Lyon. From that office he made many converts among the Gauls and was an active opponent of Gnosticism. He is well note for his literary work
"Against the Heresies".
These three writers, along with numerous historians, lead me to believe that Jesus was born in 2 BC. This still doesn't answer the
question as to what day and month. I don't know the answer to that one. I have heard some intersting conjecture on the subject. One
commentary I have states that clues to the exact date may be derived from information about John the Baptist.
The Birth of John the Baptist -
Elisabeth, John's mother, was a cousin of Mary, and the wife of a priest named Zacharias who was of the "course" of Abijah.
(Priests were divided into 24 courses and each course officiated in the Temple for one week, from Sabbath to Sabbath.)
When the Temple was destroyed by Titus on August 5, 70 AD, the first course of priests had just taken office. Since the course of Abijah was
the eighth course. If you track backwards, you will see that Zacharias would have ended his duties on July 13, 3 BC. If the birth of John
took place 280 days later, it would have been on April 19-20,2 BC. This is an interesting date, because it occurs exactly on Passover of
John began his ministry in the 15th year of Tiberius Caesar. The minimum age for the ministry was 30. As Augustus died on August 19, 14 AD,
that was the accession year for Tiberius. If John was born on April 19-20, 2 BC, his 30th birthday would have been April 1920, 29 AD, or the
15th year of Tiberius. This seems to confirm the 2 BC date and, since John was 5 months older, this also confirms the autumn birth date for
John's repeated introduction of Jesus as "The Lamb of God" is interesting if John was indeed born on Passover.
The Birth of Jesus -
Elisabeth hid herself for five months and then the Angel Gabriel announced to Mary both Elisabeth's condition and that Mary would also
bear a son. Mary was told her son would be called Jesus. Mary went "with haste" to visit Elisabeth, who was then in the fourth week
of her sixth month, or the fourth week of December, 3 BC. If Jesus was born 280 days later it would place the date of his birth on September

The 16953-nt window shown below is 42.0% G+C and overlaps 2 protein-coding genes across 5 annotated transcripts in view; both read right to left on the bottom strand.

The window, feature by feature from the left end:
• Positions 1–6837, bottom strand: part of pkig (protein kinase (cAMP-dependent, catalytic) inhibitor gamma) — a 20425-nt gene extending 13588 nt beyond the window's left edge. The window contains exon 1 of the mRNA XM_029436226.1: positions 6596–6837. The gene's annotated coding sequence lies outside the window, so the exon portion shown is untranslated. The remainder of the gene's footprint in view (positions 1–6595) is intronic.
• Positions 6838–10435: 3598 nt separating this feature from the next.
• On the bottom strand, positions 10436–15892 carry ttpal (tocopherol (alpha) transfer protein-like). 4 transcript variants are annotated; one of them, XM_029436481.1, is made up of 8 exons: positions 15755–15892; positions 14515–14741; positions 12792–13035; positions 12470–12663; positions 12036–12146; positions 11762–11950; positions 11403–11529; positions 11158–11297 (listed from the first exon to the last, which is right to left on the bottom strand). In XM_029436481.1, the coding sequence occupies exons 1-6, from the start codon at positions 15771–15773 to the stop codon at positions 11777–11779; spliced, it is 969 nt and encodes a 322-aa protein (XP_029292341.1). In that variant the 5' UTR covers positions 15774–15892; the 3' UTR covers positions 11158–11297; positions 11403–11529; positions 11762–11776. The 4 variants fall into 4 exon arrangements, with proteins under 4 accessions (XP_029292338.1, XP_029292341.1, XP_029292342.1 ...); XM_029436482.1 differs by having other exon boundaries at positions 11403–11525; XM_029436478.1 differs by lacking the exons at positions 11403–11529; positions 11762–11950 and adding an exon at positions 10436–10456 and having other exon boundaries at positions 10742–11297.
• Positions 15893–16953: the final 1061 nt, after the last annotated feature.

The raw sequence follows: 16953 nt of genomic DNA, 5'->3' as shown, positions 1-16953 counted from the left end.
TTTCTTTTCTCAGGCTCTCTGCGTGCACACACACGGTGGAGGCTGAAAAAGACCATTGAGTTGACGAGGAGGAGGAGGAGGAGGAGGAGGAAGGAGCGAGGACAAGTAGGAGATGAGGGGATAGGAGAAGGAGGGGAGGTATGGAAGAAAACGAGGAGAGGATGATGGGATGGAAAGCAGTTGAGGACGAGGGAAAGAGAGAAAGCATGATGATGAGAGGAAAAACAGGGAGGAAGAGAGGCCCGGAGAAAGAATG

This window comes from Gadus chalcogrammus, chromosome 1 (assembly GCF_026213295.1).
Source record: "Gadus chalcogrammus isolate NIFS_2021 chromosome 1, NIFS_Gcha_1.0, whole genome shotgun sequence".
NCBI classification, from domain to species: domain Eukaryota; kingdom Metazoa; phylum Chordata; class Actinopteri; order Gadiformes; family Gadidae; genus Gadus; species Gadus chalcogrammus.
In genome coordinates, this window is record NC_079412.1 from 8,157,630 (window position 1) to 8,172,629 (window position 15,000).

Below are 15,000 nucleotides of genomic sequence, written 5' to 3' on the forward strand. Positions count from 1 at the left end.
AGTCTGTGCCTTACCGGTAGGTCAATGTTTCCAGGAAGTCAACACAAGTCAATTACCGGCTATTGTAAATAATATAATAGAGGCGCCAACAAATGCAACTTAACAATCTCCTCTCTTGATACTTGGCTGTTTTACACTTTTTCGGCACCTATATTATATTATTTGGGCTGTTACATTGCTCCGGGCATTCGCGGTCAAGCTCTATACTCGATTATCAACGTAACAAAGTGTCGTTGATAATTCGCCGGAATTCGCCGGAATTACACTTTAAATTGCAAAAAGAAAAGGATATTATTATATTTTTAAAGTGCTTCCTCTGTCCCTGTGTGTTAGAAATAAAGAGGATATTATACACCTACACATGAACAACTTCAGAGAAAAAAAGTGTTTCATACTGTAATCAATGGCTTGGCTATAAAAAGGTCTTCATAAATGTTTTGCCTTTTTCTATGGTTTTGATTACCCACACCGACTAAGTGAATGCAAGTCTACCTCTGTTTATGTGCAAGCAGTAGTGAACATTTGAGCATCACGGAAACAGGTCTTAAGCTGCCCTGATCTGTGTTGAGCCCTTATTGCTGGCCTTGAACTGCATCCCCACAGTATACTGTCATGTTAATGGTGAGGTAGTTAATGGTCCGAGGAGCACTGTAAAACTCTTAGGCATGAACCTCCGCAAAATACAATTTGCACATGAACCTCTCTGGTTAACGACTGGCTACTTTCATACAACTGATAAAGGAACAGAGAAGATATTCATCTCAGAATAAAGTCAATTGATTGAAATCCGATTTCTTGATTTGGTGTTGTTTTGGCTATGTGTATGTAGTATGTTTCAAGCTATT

29, 2 BC.
If Jesus was born on September 29, 2 BC, This date would also be interesting. In the Jewish calendar, September 29, 2 BC is the First of
Tishri; the Feast of Trumpets.
This does not mean I can state assuredly that Jesus was born on September 29, of 2 BC. Like I wrote a few paragraphs back, this reading
makes for interesting conjecture. I believe that most people who give all of this any thought would agree that whenever Jesus was born, it
probably wasn't December 25th. Among scholars, the actual date is a subject of endless debates. What we do know (or think we know), is
that in 440 AD (or 336 AD, depending on which authors you consider to be the most credible) the church decided to set the date as December
25th. This date was mainly picked to offset the pagan celebration of the winter solstice at the Saturnalia. Never heard of Saturnalia? In
Rome, Saturnalia was a holiday celebrated in honor of Saturn (the god of agriculture). Saturnalia began in the week leading up to the winter
solstice and continued for a full month. Saturnalia was a hedonistic holiday, when food and drink were plentiful and the normal Roman social
order was turned upside down. I hope to wri te about Saturnalia and other "Christmas" celebrations in a later article. Here is the
story of the birth of John the Baptist and Jesus:
There was in the days of Herod, the king of Judaea, a certain priest named Zacharias, of the course of Abia: and his wife was of the
daughters of Aaron, and her name was Elisabeth. And they were both righteous before God, walking in all the commandments and ordinances of
the Lord blameless. And they had no child, because that Elisabeth was barren, and they both were now well stricken in years. And it came to
pass, that while he executed the priest's office before God in the order of his course, According to the custom of the priest's
office, his lot was to burn incense when he went into the temple of the Lord. And the whole multitude of the people were praying without at
the time of incense. And there appeared unto him an angel of the Lord standing on the right side of the altar of incense. And when Zacharias
saw him, he was troubled, and fear fell upon him. But the angel said unto him, Fear not, Zacharias: for thy prayer is heard; and thy wife
Elisabeth shall bear thee a son, and thou shalt call his na me John. And thou shalt have joy and gladness; and many shall rejoice at his
birth. For he shall be great in the sight of the Lord, and shall drink neither wine nor strong drink; and he shall be filled with the Holy
Ghost, even from his mother's womb. And many of the children of Israel shall he turn to the Lord their God. And he shall go before him
in the spirit and power of Elias, to turn the hearts of the fathers to the children, and the disobedient to the wisdom of the just; to make
ready a people prepared for the Lord. And Zacharias said unto the angel, Whereby shall I know this? for I am an old man, and my wife well
stricken in years. And the angel answering said unto him, I am Gabriel, that stand in the presence of God; and am sent to speak unto thee,
and to shew thee these glad tidings. And, behold, thou shalt be dumb, and not able to speak, until the day that these things shall be
performed, because thou believest not my words, which shall be fulfilled in their season. And the people waited for Zacharias, and marvelled
that he tarried so long in the temple. And when he came out, he could not speak unto them: and they perceived that he had seen a vision in